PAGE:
The one tenet around which Indian society revolves around is probably marriage. Marriage is a concept that is taught to us from early childhood as the ultimate reality of adulthood. For an Indian man, producing an heir is a responsibility his parents prepare him for in many subtle ways, often joking around with him about his marriage at an age when probably he can’t even spell marriage correctly. For a girl, a mother starts preparing her for the day she will take over the responsibility of someone else’s house. The mother teaches her the household chores, and if the girl is unwilling to learn, she has to listen to her mother’s chiding remarks of what her in-laws will think of her. Things don’t stop here, even in school, at times when a teacher has to scold a male student (or may be shame him because he doesn’t pay attention to his studies and all punishments seem to have failed), the final weapon in the armory of the teacher is again marriage. “If girls don’t study well, they will get married and have their husbands fend for them. What will you do? How will you earn for your family?” This is something that wasn’t so uncommon to hear from teachers as I grew. And so, the silent message that gets passed (and impressed upon the mind) is that marriage is the ultimate truth of adulthood and giving grandkids to your parents the one responsibility this institution must fulfill (else, you are a failed son). Thus, like religion and God, the concept of marriage is one that gets sown deep in the psyche of Indians from an early period.
So, in the Indian context, even when you come out, the one question whose answer seems illusive to your friends is, “Does this mean you won’t marry? Won’t your parents be hurt when they hear this?” So, some (or may be many) of your ‘friends’ would still like to see you married the traditional way to a girl. One such “well-wishing” friend of mine recently tried convincing me to get married. Rather, he was more concerned about the pain my parents may feel due to my decision (haven’t we all heard this priceless line when telling some friend about the decision to come out to parents, ‘Why do you want to give so much pain to your parents?’) In fact, he told me that he had conveyed to his parents that he doesn’t want to get married anytime soon, and this led to a whole lot of emotional blackmail, with his parents crying fearing that he might marry someone against their wishes, to the usual rant of having the joy of seeing their own grand-children. My friend realized (and felt guilty) that he was causing so much pain to his parents (and of course agreed, and may get married this December). That is when the realization dawned on him as to how much pain will I be inflicting upon my parents and thus began his arguments and solutions for me.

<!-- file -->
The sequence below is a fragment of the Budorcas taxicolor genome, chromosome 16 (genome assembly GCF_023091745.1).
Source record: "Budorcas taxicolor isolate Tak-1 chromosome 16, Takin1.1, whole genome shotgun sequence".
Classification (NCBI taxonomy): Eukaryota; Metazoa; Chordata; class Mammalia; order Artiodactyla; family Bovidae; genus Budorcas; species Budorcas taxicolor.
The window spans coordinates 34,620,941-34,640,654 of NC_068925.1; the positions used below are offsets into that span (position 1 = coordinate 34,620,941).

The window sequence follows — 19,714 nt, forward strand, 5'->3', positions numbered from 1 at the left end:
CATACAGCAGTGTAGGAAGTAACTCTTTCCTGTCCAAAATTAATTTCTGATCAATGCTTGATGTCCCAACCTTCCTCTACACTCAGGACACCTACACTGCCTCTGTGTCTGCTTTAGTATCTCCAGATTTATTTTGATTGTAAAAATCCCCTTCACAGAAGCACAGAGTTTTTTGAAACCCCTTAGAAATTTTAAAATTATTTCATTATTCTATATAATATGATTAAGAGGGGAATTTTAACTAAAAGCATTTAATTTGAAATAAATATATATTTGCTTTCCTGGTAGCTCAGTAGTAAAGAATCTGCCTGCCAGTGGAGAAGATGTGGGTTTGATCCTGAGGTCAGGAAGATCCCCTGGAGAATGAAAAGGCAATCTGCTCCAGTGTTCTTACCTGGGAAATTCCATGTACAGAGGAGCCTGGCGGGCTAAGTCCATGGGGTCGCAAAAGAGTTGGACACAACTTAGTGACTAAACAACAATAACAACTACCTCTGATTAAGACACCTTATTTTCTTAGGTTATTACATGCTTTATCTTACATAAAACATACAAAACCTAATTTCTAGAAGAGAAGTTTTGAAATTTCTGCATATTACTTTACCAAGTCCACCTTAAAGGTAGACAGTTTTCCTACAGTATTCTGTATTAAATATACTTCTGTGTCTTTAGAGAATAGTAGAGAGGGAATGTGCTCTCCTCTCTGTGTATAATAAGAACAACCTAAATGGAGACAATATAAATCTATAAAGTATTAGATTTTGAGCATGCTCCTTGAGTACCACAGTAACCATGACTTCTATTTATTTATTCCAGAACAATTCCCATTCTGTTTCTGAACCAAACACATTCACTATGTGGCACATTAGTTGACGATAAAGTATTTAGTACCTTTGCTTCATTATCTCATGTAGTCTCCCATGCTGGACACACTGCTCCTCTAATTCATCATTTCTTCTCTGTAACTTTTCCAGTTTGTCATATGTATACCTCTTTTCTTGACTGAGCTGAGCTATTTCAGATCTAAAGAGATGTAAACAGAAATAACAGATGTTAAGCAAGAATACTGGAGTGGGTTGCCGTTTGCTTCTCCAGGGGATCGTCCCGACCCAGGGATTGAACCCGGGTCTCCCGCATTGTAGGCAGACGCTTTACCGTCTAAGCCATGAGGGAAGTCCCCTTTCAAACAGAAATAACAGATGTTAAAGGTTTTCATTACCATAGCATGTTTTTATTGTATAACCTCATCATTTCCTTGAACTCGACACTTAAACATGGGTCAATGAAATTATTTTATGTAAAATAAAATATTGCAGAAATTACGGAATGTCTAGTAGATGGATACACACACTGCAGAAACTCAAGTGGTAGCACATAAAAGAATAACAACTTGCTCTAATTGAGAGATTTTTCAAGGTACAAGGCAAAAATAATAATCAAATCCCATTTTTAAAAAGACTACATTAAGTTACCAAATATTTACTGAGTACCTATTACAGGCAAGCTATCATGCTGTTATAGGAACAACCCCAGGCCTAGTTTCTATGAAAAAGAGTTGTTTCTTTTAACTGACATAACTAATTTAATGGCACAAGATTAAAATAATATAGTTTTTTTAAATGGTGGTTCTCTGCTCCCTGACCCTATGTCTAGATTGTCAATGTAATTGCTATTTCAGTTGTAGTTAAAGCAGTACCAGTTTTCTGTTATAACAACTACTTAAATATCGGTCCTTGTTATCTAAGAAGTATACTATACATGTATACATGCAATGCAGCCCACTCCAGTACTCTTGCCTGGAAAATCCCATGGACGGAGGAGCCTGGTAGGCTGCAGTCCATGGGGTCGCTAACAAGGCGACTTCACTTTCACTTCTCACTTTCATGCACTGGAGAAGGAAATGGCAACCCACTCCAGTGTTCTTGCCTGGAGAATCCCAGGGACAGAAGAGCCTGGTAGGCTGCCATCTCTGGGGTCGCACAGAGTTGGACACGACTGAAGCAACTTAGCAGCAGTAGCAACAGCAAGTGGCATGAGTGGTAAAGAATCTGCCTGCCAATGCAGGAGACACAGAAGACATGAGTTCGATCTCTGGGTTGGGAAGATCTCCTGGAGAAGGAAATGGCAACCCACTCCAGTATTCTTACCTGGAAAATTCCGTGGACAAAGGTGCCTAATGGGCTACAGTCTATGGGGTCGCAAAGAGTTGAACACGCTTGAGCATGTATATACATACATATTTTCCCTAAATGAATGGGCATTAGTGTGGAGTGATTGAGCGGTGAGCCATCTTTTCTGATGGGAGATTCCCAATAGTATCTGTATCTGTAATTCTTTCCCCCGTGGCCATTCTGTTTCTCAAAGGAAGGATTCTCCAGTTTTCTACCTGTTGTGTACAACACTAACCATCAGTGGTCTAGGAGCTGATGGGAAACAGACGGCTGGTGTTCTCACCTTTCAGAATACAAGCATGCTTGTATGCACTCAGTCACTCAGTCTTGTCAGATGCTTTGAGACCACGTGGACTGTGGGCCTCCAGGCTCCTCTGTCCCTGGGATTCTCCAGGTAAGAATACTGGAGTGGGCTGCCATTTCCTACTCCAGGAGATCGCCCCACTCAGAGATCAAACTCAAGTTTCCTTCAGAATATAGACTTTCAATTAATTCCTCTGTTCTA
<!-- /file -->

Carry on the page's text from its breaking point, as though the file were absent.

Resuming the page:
His solution was simple, “Get married to a girl, father a child, and after a year or two, get divorced”. Yes, this was the win-win solution that he provided. However, it certainly didn’t go down too well with me and I wanted to tackle him on his own turf. I told him the complexities of divorce and alimony, and then asked him whether he would let her fiancée and I enter into such an agreement? He squirmed on hearing those words. I tried to calm down his nerves and explained to him how this whole arrangement could actually work, without affecting the life of the girl. I tried convincing him that he could certainly postpone his marriage for two years and with the confidence he has in his solution, he should be able to convince his fiancée too, who will surely be able to see the noble intentions of his. On my part I promised him that I won’t be cheating on his fiancée (which I sure won’t have a problem keeping). But his unease at the idea (of his fiancée being with someone else) didn’t go, and so, I relented and asked him to look for a match among his relatives. By now my friend was irritated to the core. He couldn’t understand why of all the girls in the world, I wanted someone from his family! I tried giving him my reasons, of how he was very close to me (in fact, I was in love with him once upon a time) and so wanted our friendship to be cemented to something deeper (remember those old Bollywood dialogues? I made good use of them) to how I could trust him and his family background. I also asked him, since this was his idea, why was he now opposing it?
My friend didn’t have any answer. He wanted me to get married to a girl, but surely not someone that he cared for or was related to him in any way. Since that day he has never again broached this topic with me. Yes, many of your straight friends might want you to get married, but surely not one of their relatives. May be, the next time someone tries arguing on these lines with you, you could use similar arguments, try to show them what they are doing to others through their ridiculous solutions.
Latest posts by Sukhdeep Singh (see all)
- Govt Tells RS: No Proposal to Legalise Same-sex Marriages or Include LGBTQ In Sexual Harassment at Workplace Act - February 7, 2020
- Documentary about Sikhism and Homosexuality looks for Crowdfunding - February 6, 2020
- Writ Petition Filed in Kerala High Court by Gay Couple for Recognition of Same-sex Marriages under Special Marriage Act - January 27, 2020